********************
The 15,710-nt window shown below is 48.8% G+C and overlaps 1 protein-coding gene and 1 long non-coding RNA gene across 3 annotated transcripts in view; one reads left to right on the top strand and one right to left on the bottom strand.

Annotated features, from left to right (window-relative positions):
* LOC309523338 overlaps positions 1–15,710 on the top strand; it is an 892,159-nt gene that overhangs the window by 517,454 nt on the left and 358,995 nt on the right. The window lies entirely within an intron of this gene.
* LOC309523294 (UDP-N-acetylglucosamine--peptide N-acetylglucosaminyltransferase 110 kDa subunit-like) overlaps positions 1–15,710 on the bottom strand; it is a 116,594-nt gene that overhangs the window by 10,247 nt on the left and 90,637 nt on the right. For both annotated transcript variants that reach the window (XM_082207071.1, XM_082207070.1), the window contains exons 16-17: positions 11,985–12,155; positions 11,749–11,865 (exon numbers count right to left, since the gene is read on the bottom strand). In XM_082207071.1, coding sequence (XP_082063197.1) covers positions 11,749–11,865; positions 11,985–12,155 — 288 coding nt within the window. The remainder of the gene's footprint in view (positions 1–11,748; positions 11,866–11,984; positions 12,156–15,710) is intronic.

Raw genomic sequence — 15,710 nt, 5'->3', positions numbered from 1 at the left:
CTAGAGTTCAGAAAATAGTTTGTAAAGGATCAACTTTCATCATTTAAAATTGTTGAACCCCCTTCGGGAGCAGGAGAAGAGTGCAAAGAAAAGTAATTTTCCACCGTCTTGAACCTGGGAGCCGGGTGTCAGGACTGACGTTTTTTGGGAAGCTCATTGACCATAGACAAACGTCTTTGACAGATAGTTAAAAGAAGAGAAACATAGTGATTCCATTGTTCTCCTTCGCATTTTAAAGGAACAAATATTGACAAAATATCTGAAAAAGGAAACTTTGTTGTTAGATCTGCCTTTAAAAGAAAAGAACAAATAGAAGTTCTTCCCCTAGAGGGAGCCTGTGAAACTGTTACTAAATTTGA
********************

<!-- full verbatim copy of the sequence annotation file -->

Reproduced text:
The 15,710-nt window shown below is 48.8% G+C and overlaps 1 protein-coding gene and 1 long non-coding RNA gene across 3 annotated transcripts in view; one reads left to right on the top strand and one right to left on the bottom strand.

Annotated features, from left to right (window-relative positions):
* LOC309523338 overlaps positions 1–15,710 on the top strand; it is an 892,159-nt gene that overhangs the window by 517,454 nt on the left and 358,995 nt on the right. The window lies entirely within an intron of this gene.
* LOC309523294 (UDP-N-acetylglucosamine--peptide N-acetylglucosaminyltransferase 110 kDa subunit-like) overlaps positions 1–15,710 on the bottom strand; it is a 116,594-nt gene that overhangs the window by 10,247 nt on the left and 90,637 nt on the right. For both annotated transcript variants that reach the window (XM_082207071.1, XM_082207070.1), the window contains exons 16-17: positions 11,985–12,155; positions 11,749–11,865 (exon numbers count right to left, since the gene is read on the bottom strand). In XM_082207071.1, coding sequence (XP_082063197.1) covers positions 11,749–11,865; positions 11,985–12,155 — 288 coding nt within the window. The remainder of the gene's footprint in view (positions 1–11,748; positions 11,866–11,984; positions 12,156–15,710) is intronic.

Raw genomic sequence — 15,710 nt, 5'->3', positions numbered from 1 at the left:
CTAGAGTTCAGAAAATAGTTTGTAAAGGATCAACTTTCATCATTTAAAATTGTTGAACCCCCTTCGGGAGCAGGAGAAGAGTGCAAAGAAAAGTAATTTTCCACCGTCTTGAACCTGGGAGCCGGGTGTCAGGACTGACGTTTTTTGGGAAGCTCATTGACCATAGACAAACGTCTTTGACAGATAGTTAAAAGAAGAGAAACATAGTGATTCCATTGTTCTCCTTCGCATTTTAAAGGAACAAATATTGACAAAATATCTGAAAAAGGAAACTTTGTTGTTAGATCTGCCTTTAAAAGAAAAGAACAAATAGAAGTTCTTCCCCTAGAGGGAGCCTGTGAAACTGTTACTAAATTTGA